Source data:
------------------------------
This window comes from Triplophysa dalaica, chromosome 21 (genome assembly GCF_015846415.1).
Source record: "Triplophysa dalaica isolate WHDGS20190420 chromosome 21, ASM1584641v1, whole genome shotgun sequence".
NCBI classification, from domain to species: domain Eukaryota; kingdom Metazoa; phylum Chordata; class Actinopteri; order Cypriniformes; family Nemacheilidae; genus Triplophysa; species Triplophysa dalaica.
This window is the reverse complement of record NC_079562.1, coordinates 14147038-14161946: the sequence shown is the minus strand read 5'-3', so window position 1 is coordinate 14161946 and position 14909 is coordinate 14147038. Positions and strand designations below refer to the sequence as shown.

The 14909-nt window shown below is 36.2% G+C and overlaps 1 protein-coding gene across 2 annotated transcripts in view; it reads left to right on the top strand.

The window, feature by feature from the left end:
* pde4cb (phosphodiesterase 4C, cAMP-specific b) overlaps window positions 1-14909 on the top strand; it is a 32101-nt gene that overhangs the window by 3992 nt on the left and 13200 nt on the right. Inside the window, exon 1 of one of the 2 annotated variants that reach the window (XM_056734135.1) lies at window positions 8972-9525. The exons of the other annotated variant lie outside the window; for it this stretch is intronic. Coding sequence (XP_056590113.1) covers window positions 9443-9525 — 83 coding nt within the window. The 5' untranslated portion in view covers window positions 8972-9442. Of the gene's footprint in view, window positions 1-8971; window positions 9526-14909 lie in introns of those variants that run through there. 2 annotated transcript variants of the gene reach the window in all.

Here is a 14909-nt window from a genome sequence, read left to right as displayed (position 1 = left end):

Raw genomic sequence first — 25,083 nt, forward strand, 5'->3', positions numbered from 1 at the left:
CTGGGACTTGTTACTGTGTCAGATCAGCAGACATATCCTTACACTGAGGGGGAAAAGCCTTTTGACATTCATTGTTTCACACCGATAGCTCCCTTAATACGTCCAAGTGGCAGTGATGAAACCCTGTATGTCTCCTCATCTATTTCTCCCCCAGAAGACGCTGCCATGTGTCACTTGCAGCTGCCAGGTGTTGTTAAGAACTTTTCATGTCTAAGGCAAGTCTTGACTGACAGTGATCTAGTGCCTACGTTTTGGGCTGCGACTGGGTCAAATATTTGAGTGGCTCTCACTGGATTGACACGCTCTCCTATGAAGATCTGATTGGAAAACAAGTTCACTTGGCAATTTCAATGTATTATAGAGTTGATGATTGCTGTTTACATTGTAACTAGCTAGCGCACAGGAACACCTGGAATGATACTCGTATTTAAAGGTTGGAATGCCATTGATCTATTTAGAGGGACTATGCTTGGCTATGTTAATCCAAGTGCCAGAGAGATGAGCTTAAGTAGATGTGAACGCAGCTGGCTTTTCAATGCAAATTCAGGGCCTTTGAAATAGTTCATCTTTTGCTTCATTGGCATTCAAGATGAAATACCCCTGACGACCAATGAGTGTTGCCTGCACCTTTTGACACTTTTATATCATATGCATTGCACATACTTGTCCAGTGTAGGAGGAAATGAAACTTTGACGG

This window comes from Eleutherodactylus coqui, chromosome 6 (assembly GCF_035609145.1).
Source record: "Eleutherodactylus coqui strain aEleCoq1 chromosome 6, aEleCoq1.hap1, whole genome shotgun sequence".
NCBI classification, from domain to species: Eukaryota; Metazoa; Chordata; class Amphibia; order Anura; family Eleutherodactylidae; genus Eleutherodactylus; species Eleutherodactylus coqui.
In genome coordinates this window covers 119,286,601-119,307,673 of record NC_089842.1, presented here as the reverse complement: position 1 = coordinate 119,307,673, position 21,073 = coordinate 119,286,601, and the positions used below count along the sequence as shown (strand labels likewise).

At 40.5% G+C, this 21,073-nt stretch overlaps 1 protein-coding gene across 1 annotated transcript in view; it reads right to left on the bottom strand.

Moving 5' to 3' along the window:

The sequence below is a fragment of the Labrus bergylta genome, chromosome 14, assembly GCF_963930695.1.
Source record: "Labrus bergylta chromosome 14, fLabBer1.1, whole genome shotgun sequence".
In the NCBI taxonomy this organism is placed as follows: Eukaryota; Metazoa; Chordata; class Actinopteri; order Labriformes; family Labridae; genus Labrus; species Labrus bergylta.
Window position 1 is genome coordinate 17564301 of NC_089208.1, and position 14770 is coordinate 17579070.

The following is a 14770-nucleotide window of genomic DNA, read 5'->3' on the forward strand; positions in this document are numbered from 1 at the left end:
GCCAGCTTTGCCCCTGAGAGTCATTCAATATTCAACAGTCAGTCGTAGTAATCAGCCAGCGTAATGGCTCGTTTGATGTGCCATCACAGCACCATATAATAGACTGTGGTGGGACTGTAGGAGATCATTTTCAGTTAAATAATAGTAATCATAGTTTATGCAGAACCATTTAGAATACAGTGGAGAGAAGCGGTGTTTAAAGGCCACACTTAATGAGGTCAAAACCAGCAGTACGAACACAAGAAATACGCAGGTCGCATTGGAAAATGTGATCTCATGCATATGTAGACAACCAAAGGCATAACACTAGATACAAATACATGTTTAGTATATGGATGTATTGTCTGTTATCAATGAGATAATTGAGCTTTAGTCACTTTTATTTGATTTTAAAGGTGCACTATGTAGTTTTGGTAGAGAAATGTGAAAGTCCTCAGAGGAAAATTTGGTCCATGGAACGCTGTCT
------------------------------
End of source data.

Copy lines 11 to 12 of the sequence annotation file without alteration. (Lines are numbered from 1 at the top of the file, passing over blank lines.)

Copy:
This window comes from Eleutherodactylus coqui, chromosome 6 (assembly GCF_035609145.1).
Source record: "Eleutherodactylus coqui strain aEleCoq1 chromosome 6, aEleCoq1.hap1, whole genome shotgun sequence".